EDITORIAL: Unions must tread very carefully
THE NEW FOUND militancy of this island’s largest public sector trade union is being paraded once again. But, at the end of its latest display of gutsiness at the Grantley Adams International Airport the question remains whether they can be any winners in this exercise.
No one should be opposed to the rights of workers withdrawing their labour, but it has to be with just cause and following trusted, time-honoured processes. This island has long understood that when there are stalemates between differing sides in labour disputes, the next step is mediation usually involving the office of the Chief Labour Officer. That step seems to have been overlooked on this occasion with the union going immediately to the next stage. That is why the protest action may be viewed with dismay by many following the dispute.
It is evident that the industrial action was timed to collide with the peak travel periods out of and into the island, something the organisers would not have overlooked. Thankfully the disruption was minimal.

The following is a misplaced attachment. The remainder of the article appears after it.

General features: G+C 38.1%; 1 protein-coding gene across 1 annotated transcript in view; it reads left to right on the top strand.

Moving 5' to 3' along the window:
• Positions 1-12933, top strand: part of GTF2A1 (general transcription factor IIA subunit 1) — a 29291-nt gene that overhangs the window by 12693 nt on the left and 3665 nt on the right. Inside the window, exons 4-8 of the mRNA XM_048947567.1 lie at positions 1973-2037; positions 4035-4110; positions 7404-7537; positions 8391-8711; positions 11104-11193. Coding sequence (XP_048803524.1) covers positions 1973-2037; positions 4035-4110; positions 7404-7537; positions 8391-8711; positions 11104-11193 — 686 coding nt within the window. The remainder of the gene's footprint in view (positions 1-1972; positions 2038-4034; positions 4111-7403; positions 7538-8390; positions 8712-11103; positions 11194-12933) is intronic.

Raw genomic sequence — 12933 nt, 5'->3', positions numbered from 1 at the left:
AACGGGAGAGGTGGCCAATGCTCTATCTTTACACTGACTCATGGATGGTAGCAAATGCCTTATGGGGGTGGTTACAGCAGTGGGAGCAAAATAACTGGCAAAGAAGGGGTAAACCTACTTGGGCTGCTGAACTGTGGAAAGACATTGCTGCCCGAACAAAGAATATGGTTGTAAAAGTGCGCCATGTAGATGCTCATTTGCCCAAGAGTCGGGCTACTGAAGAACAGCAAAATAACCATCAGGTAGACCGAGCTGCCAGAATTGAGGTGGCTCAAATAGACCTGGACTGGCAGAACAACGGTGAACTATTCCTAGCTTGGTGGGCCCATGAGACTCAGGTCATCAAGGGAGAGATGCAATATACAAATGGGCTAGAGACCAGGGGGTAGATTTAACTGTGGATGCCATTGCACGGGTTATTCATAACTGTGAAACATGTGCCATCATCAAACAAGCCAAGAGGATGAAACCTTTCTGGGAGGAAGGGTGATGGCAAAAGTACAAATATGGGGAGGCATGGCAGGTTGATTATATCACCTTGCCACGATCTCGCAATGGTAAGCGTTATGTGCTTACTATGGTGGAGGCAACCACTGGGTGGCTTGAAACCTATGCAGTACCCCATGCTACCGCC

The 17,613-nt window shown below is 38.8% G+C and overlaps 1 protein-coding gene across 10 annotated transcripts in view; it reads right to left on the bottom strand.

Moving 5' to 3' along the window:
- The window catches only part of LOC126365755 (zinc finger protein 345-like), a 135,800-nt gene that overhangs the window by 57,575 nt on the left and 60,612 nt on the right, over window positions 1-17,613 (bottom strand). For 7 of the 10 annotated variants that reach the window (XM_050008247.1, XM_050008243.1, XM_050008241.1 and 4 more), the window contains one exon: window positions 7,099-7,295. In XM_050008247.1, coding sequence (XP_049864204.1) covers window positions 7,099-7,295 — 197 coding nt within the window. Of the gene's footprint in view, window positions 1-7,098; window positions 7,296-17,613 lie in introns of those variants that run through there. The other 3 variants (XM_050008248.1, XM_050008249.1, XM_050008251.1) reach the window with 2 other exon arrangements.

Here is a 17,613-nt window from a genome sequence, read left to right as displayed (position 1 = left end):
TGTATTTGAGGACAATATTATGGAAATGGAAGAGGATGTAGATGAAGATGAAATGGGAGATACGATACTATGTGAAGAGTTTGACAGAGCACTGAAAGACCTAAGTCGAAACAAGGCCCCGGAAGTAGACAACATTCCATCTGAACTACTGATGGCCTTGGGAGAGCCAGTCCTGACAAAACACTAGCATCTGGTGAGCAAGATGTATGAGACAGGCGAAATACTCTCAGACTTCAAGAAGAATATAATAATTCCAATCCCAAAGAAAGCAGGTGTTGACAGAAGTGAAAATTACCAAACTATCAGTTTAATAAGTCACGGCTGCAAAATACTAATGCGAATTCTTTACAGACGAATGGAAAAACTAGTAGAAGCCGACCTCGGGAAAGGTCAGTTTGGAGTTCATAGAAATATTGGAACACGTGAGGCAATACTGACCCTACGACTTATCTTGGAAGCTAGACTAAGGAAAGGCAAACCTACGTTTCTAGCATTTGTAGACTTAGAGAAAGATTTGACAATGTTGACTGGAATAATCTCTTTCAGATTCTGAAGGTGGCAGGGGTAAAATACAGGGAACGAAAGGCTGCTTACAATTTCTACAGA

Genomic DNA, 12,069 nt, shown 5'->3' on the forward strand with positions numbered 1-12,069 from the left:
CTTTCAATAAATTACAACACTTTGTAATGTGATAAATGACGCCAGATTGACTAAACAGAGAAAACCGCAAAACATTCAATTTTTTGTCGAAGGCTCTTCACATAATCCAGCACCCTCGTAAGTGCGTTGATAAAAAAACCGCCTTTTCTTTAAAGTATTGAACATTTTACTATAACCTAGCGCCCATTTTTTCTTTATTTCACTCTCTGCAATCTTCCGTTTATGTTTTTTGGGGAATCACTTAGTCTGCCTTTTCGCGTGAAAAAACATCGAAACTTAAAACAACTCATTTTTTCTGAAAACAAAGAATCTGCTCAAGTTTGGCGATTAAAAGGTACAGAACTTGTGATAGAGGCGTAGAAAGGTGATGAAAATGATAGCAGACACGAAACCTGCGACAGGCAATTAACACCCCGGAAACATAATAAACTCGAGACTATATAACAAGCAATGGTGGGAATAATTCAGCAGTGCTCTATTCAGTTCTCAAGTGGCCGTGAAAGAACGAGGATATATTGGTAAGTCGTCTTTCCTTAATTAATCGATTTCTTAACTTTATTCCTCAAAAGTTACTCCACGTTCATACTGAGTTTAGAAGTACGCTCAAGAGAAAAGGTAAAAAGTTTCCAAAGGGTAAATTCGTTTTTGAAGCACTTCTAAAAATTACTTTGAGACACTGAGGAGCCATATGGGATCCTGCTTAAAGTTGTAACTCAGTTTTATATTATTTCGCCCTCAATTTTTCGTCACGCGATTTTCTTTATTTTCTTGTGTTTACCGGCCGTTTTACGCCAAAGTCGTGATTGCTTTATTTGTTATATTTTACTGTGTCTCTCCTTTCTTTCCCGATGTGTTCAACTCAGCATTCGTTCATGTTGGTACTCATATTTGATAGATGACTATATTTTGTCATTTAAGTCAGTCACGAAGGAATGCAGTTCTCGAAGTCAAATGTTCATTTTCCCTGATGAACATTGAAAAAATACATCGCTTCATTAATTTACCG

In labour disputes neither reason nor good judgment are always observed by either side; but rather taking a position and standing their ground. In this dispute between the union and the management of the airport over a wage increase, both sides were clearly prepared to defend their positions. And while we may all want to join the debate and take a position, there are other issues also at play.
The comments from the General Secretary of the small Unity Trade Union, Caswell Franklyn that his organisation now represents just over 100 of the 410 GAIA employees may also highlight some of the NUPW’s challenges. Any thinking person would be therefore left to conclude the NUPW’s action is also tied up in sending a message to the workers at GAIA, both its members and non-members. The NUPW is not going to allow Unity Trade Union or any other to make inroads into its membership. It cannot afford to be dealt any such blow, which has implications for its prestige and its finances. Yes, there may be more to all this than meets the naked eye.
After a period of public outcry about the unions appearing to be sleeping pussycats, they will want to remain relevant and appear publicly to be so, which underscores the tough talk from the leaders when making their demands. But, there is a level of responsibility which comes with leading these organisations. Not only must demands for wage increases be fair and reasonable, but also within the context of the bigger picture. For Barbados, the economy remains under siege while productivity needs to be enhanced.
The NUPW must be very careful that it does not come across.